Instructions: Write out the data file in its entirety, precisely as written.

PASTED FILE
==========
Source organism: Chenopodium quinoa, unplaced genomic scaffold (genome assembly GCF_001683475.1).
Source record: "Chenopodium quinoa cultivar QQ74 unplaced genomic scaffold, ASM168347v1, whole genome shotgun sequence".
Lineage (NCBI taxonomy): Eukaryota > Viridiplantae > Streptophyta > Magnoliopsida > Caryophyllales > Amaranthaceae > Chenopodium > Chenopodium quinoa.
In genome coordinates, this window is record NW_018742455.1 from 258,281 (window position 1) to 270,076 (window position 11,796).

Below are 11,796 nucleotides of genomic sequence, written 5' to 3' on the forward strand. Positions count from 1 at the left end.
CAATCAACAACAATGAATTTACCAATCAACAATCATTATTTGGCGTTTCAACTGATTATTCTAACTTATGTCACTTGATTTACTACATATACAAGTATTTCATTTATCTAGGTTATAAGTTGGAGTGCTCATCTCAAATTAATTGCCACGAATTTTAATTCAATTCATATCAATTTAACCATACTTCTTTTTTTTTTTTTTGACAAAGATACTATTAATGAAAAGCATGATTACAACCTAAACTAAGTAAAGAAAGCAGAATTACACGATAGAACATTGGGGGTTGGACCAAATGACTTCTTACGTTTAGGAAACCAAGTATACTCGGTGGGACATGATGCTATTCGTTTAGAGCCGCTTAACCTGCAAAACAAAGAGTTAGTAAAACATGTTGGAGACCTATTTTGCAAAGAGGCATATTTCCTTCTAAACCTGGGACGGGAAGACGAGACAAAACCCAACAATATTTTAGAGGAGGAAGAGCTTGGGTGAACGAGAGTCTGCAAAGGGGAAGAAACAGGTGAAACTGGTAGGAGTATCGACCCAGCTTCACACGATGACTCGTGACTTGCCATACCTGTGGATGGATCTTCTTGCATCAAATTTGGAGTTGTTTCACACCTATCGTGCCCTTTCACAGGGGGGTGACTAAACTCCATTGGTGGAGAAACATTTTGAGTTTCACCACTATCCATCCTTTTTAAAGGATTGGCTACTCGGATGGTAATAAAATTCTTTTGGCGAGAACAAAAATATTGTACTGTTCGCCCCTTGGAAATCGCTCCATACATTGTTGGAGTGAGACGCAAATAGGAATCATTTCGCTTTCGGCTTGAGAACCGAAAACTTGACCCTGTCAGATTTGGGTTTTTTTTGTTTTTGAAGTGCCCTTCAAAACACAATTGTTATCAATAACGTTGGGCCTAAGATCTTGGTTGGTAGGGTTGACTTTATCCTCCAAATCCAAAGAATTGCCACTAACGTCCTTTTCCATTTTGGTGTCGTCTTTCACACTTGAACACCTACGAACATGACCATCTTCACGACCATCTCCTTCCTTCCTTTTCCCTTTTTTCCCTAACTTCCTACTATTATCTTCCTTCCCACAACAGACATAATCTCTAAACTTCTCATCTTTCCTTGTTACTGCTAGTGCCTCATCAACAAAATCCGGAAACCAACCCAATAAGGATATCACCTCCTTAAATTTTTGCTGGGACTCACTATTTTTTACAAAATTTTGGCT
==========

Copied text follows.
Source organism: Chenopodium quinoa, unplaced genomic scaffold (genome assembly GCF_001683475.1).
Source record: "Chenopodium quinoa cultivar QQ74 unplaced genomic scaffold, ASM168347v1, whole genome shotgun sequence".
Lineage (NCBI taxonomy): Eukaryota > Viridiplantae > Streptophyta > Magnoliopsida > Caryophyllales > Amaranthaceae > Chenopodium > Chenopodium quinoa.
In genome coordinates, this window is record NW_018742455.1 from 258,281 (window position 1) to 270,076 (window position 11,796).

Below are 11,796 nucleotides of genomic sequence, written 5' to 3' on the forward strand. Positions count from 1 at the left end.
CAATCAACAACAATGAATTTACCAATCAACAATCATTATTTGGCGTTTCAACTGATTATTCTAACTTATGTCACTTGATTTACTACATATACAAGTATTTCATTTATCTAGGTTATAAGTTGGAGTGCTCATCTCAAATTAATTGCCACGAATTTTAATTCAATTCATATCAATTTAACCATACTTCTTTTTTTTTTTTTTGACAAAGATACTATTAATGAAAAGCATGATTACAACCTAAACTAAGTAAAGAAAGCAGAATTACACGATAGAACATTGGGGGTTGGACCAAATGACTTCTTACGTTTAGGAAACCAAGTATACTCGGTGGGACATGATGCTATTCGTTTAGAGCCGCTTAACCTGCAAAACAAAGAGTTAGTAAAACATGTTGGAGACCTATTTTGCAAAGAGGCATATTTCCTTCTAAACCTGGGACGGGAAGACGAGACAAAACCCAACAATATTTTAGAGGAGGAAGAGCTTGGGTGAACGAGAGTCTGCAAAGGGGAAGAAACAGGTGAAACTGGTAGGAGTATCGACCCAGCTTCACACGATGACTCGTGACTTGCCATACCTGTGGATGGATCTTCTTGCATCAAATTTGGAGTTGTTTCACACCTATCGTGCCCTTTCACAGGGGGGTGACTAAACTCCATTGGTGGAGAAACATTTTGAGTTTCACCACTATCCATCCTTTTTAAAGGATTGGCTACTCGGATGGTAATAAAATTCTTTTGGCGAGAACAAAAATATTGTACTGTTCGCCCCTTGGAAATCGCTCCATACATTGTTGGAGTGAGACGCAAATAGGAATCATTTCGCTTTCGGCTTGAGAACCGAAAACTTGACCCTGTCAGATTTGGGTTTTTTTTGTTTTTGAAGTGCCCTTCAAAACACAATTGTTATCAATAACGTTGGGCCTAAGATCTTGGTTGGTAGGGTTGACTTTATCCTCCAAATCCAAAGAATTGCCACTAACGTCCTTTTCCATTTTGGTGTCGTCTTTCACACTTGAACACCTACGAACATGACCATCTTCACGACCATCTCCTTCCTTCCTTTTCCCTTTTTTCCCTAACTTCCTACTATTATCTTCCTTCCCACAACAGACATAATCTCTAAACTTCTCATCTTTCCTTGTTACTGCTAGTGCCTCATCAACAAAATCCGGAAACCAACCCAATAAGGATATCACCTCCTTAAATTTTTGCTGGGACTCACTATTTTTTACAAAATTTTGGCT